#ashevilleslaststraw to encourage city to #stopsucking

Bouchon Directeur generale Shannon McNally was scrolling through her Instagram feed recently when a promoted site caught her attention. She was astounded to see prominent scientist Neal deGrasse Tyson, shown sipping a drink through a straw, suddenly get slapped in the face by what looked to be the tentacled arm of an octopus. 

Of course, she watched the entire video, which featured more sipping celebs getting octo-whacked to promote a social media challenge to quit the plastic straw habit. The challenge was identified by the hashtag #stopsucking.  At the end of the video, McNally was directed to www.strawlessocean.org, the website of “For a Strawless Ocean,” part of a global movement to reduce single-use and other plastics. The website is a product of Lonely Whale (https://www.lonelywhale.org/) which describes itself as “an incubator for courageous ideas that drive impactful market-based change on behalf of our ocean.”

“I was astonished by the info I got from strawlessocean.org,” McNally said. “In the United States alone, we use more than 500 million plastic straws every single day! That blew me away. That’s a crazy amount! I personally stopped with plastic straws that very day!”

Strawless Ocean’s challenge to #stopsucking seemed, to McNally, to be not only admirable, necessary and doable, it also appeared to be more of a West Coast kind of thing. Inspired by the movement (“We have to do better,” she says), she made up her mind to bring strawless awareness to the eastern part of the country.

“Where better than Asheville? We are an East, if not exactly Coast, food city with a high profile, like Seattle in the west. I mention Seattle because according to the Strawless Ocean website, Seattle’s months-long campaign to eliminate plastic straws has been such a success that they will be completely free of plastic straws this summer. If a city that size can go strawless, why can’t Asheville? It starts somewhere, and right now, it’s starting with Bouchon.”

Working with Bouchon Directeur dachat, Bill Cooke, the two came up with a plan to eliminate the use of plastic straws at the restaurant and the upstairs bar, L’Ecluse.

“First, we looked for eco-friendly substitute straws. The two kinds of straws that we use are the thin, black, short cocktail straws and that clear soda straw you see everywhere. We were able to find a paper straw for the bar, and a compostable plant-based straw for the soda straws. So we quickly phased out the plastic ones.”

When asked about cost, McNally said, “Yes, the new straws cost more. Most of the increased cost we look at as an investment in our future. When there’s that much plastic in the ocean, some of it is going into the fish we eat. We love seafood at Bouchon and want to keep it on the menu!”

McNally went on to say, “We have changed the culture at the restaurant a tiny bit by eliminating the automatic inclusion of cocktail straws in bar drinks. With few exceptions, one of those little black straws went into every drink served at Bouchon. The new paper straws are available only on request. By making this small change, straw consumption in general should scale down, helping with costs.”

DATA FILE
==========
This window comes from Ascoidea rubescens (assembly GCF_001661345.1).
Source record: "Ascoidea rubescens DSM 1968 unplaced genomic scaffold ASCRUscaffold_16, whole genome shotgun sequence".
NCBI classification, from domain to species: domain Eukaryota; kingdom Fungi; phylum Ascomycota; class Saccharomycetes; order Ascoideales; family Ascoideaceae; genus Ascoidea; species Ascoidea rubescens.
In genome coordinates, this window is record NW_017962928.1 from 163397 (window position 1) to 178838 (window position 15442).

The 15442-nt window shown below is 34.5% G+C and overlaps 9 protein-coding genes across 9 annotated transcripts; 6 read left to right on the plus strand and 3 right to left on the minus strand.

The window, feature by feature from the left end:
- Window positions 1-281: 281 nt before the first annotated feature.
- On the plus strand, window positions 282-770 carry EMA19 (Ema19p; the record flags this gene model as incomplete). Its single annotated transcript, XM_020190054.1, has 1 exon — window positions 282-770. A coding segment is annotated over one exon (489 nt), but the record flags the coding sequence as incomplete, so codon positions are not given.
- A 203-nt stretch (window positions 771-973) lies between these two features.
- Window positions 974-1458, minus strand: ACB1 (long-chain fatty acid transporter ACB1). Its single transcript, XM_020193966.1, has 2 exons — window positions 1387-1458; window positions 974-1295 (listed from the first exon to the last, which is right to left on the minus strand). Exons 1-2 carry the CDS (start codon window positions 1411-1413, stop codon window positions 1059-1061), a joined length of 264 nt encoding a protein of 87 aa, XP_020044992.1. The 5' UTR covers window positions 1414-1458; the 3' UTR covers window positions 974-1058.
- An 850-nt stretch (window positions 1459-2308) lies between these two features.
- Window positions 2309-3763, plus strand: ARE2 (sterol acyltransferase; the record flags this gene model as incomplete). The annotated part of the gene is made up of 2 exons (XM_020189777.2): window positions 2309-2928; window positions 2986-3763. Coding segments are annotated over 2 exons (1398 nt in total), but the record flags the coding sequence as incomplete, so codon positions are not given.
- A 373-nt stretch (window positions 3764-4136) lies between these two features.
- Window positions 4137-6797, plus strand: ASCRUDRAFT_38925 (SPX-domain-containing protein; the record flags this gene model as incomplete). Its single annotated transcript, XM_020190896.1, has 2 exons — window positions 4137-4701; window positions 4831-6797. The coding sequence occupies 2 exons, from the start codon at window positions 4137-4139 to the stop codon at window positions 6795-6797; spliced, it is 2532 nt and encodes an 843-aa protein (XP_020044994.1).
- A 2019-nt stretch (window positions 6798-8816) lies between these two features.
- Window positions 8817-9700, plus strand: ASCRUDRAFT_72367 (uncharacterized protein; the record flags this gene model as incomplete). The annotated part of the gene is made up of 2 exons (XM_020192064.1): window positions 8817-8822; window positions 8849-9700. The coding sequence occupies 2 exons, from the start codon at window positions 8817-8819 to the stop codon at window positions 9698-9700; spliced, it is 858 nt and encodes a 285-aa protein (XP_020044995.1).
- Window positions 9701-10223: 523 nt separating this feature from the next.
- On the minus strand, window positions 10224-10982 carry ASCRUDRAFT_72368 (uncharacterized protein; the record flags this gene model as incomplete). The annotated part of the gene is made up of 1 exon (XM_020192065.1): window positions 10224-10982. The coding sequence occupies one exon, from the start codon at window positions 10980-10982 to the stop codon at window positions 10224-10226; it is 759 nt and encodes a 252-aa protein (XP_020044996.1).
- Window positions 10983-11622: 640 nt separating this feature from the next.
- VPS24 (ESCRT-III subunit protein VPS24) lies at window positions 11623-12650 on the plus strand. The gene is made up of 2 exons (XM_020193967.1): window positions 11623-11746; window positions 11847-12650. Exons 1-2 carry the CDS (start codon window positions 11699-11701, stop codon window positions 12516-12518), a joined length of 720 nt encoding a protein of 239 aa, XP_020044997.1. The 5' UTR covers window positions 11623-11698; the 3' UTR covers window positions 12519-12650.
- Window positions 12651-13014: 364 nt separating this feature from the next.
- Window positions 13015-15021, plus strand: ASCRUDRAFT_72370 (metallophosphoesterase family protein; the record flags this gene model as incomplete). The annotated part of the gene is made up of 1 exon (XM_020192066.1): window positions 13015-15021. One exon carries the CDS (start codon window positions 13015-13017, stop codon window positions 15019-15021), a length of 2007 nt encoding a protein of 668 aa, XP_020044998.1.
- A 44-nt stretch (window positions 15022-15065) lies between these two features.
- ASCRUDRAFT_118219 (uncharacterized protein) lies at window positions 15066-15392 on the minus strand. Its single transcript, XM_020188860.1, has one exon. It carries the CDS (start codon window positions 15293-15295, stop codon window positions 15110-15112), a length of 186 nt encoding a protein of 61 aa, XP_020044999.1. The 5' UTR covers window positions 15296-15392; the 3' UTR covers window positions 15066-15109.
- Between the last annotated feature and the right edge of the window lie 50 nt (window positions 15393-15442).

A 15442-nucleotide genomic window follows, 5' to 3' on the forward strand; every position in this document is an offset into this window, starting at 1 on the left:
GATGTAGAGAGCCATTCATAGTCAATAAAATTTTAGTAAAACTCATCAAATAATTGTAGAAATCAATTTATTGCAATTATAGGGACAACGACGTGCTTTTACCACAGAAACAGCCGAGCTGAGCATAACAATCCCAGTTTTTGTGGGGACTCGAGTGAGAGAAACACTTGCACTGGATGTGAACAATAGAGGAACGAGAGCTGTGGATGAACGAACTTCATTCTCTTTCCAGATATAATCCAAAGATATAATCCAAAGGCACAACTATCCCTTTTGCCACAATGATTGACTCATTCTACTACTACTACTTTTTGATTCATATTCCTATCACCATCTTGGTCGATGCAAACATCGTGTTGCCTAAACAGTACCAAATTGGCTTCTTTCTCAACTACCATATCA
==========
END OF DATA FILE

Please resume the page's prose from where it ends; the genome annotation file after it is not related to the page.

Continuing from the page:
At L’Ecluse, the same policy will apply—compostable/paper straws on request only.

Big boss (Bouchon’s owner) Michel Baudouin said about McNally’s eco-activity, “I’m all for it. It’s so great that McNally has taken initiative in this area. Thanks to her, all of our packaging, and by that I mean containers for take out, bags and cups and even the to-go cutlery, are all compostable.”

McNally recalled, “I grew up with a dad who was adamant about recycling. If my siblings and I didn’t crush the milk carton before tossing it in the bin or failed in any way to comply with the recycling procedures, we got called into the garage and he would let us have it! But he also explained to us why it was so important, and his words have stayed with me. For one thing, it’s just so much easier to recycle and use eco-friendly products nowadays, I don’t understand why someone wouldn’t.”

McNally’s adventures in strawlessness motivated her to expand consciousness of the issue in her adopted hometown.

“I was brainstorming with Abby (Wallace, Bouchon’s bar manager) to see if we could come up with an ‘Asheville only’ hashtag, sort of a local version of #stopsucking,” said McNally “We were trying to keep in the same frame that Seattle did with their hashtag, which is #strawlessinseattle— they played off a movie theme. We started talking about ‘The Last of the Mohicans’ which was filmed here.”
“Well— we tried! ‘The Last of the Mohicans’ really didn’t resonate with the use of plastic straws,” she laughed. “It took us a while, but we hit on #ashevilleslaststraw.”

“I hope that our great customers, social media followers and other friends will challenge their friends and family to go strawless,” McNally said. “And of course, we want to encourage them to use #ashevilleslaststraw when posting about it. I’ll be posting challenges along with more info and photos on Instagram (@avlbouchon) and Facebook (Bouchon Asheville) and we would love to re-post others’ challenges.”

“I’m sure that there are more restaurants in Asheville who are interested in getting rid of plastic straws or have made the switch to the alternatives—I bet they’ll help get the word out. It’s a small thing that we can all do. #ashevilleslaststraw.”